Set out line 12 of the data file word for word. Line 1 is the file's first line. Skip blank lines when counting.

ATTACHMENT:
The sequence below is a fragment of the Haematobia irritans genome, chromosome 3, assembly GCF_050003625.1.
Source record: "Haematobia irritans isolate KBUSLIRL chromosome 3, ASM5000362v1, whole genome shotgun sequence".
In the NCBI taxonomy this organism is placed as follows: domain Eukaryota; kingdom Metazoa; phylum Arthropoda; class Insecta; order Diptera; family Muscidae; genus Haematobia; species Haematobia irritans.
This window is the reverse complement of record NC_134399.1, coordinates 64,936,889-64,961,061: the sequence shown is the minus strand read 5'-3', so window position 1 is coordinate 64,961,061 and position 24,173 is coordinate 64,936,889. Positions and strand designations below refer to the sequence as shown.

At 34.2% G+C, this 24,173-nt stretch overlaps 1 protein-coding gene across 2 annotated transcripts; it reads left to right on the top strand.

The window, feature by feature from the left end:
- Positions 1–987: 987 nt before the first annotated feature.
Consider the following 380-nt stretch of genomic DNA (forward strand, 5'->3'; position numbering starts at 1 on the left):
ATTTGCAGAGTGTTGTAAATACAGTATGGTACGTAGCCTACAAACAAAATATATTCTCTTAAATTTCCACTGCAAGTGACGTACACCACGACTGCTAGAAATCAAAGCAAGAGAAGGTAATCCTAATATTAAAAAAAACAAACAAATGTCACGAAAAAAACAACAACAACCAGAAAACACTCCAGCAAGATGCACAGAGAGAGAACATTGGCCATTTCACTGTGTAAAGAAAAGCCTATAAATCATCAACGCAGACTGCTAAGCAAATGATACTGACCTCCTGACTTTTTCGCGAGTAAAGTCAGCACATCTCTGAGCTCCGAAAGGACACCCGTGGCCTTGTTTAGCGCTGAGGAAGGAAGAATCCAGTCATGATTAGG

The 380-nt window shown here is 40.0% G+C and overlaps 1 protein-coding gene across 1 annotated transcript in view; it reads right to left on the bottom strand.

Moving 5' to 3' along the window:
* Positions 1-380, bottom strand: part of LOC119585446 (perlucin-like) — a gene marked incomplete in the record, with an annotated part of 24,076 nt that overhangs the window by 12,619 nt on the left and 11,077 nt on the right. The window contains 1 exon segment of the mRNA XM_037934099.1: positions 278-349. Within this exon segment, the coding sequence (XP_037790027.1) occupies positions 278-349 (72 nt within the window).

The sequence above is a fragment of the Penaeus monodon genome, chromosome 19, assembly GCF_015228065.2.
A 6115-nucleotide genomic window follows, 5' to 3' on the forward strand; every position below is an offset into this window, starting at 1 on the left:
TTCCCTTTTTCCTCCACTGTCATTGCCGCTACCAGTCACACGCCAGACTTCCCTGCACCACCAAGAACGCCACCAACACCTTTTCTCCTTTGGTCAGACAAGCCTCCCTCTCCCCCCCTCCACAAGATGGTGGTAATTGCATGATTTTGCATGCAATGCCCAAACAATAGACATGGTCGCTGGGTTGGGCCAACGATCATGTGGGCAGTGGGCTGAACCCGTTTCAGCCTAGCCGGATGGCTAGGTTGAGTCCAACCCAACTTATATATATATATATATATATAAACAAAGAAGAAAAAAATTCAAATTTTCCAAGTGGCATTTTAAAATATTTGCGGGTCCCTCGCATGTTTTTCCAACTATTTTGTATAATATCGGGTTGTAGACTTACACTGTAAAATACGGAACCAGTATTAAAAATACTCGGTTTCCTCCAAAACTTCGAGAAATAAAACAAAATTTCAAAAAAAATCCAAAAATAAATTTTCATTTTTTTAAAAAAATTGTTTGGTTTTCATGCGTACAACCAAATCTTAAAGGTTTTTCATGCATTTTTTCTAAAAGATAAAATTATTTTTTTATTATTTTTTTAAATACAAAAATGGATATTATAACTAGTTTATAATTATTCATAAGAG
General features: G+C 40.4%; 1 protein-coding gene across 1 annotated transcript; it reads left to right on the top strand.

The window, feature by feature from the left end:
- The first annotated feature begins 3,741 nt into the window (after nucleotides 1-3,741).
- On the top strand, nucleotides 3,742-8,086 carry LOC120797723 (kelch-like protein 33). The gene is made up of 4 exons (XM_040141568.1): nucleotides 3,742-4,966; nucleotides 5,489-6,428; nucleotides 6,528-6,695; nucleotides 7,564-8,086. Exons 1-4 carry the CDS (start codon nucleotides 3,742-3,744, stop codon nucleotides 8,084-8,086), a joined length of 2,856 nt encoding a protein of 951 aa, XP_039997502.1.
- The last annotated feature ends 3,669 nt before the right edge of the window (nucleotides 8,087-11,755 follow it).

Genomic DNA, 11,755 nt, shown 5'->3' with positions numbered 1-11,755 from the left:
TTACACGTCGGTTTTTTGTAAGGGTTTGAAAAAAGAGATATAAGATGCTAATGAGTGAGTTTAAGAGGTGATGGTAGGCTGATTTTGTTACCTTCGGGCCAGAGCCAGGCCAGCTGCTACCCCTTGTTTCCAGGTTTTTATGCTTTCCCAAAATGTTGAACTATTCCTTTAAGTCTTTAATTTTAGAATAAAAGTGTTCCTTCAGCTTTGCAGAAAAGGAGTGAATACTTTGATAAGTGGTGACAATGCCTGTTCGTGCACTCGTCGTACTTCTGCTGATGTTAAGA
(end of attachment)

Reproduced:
* Positions 1-380, bottom strand: part of LOC119585446 (perlucin-like) — a gene marked incomplete in the record, with an annotated part of 24,076 nt that overhangs the window by 12,619 nt on the left and 11,077 nt on the right. The window contains 1 exon segment of the mRNA XM_037934099.1: positions 278-349. Within this exon segment, the coding sequence (XP_037790027.1) occupies positions 278-349 (72 nt within the window).